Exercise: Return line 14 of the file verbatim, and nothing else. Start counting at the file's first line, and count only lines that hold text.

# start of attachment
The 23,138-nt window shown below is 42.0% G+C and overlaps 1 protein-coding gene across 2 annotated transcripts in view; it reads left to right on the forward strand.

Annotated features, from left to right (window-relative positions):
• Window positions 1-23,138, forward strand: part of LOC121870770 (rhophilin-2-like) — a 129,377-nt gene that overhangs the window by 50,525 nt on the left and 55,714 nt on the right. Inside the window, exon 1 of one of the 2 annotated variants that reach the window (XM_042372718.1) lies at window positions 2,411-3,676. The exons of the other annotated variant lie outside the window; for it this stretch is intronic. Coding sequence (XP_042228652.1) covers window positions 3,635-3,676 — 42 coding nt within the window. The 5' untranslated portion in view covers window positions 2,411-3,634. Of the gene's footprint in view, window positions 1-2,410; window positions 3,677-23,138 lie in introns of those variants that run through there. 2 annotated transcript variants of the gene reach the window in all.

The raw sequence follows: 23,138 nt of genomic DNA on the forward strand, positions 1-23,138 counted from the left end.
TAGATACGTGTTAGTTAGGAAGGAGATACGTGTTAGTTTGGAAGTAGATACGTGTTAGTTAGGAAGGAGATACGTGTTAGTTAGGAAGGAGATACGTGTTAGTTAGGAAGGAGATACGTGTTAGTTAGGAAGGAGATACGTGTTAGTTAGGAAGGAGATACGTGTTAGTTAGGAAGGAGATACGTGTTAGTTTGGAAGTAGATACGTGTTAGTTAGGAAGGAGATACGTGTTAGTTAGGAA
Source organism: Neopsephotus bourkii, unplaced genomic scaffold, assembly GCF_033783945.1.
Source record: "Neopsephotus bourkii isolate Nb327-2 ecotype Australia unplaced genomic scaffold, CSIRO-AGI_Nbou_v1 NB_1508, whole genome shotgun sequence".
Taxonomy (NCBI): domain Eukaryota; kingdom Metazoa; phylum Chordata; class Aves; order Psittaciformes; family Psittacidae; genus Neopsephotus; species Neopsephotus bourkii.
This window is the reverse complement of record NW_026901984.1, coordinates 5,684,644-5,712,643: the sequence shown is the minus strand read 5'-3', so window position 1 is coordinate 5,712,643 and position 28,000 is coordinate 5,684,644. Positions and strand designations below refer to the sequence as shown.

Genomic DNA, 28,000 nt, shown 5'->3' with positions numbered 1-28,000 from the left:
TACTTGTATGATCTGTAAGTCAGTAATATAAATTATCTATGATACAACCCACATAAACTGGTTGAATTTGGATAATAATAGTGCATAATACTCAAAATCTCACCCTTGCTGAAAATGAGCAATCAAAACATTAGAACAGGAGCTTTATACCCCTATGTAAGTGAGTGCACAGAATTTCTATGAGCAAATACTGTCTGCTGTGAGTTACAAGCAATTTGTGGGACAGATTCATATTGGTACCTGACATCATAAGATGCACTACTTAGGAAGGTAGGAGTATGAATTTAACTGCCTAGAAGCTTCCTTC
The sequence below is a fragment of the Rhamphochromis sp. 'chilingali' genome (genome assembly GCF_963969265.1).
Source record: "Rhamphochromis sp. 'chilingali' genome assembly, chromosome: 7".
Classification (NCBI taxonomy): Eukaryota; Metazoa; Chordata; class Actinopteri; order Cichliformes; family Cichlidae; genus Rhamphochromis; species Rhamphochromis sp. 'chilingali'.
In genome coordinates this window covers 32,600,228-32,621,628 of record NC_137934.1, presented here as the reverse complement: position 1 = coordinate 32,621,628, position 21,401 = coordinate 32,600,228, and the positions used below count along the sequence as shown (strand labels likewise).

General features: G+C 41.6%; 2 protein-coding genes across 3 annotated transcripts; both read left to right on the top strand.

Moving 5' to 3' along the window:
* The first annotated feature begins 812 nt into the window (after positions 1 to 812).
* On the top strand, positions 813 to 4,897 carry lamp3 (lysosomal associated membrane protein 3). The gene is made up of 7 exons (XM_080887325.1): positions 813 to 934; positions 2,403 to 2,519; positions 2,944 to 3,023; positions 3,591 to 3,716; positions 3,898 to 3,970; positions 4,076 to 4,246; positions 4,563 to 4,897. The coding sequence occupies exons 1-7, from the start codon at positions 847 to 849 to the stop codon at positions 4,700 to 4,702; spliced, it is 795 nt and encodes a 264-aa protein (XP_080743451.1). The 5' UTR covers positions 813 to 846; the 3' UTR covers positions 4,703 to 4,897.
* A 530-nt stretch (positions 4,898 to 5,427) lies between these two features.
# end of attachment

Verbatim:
Classification (NCBI taxonomy): Eukaryota; Metazoa; Chordata; class Actinopteri; order Cichliformes; family Cichlidae; genus Rhamphochromis; species Rhamphochromis sp. 'chilingali'.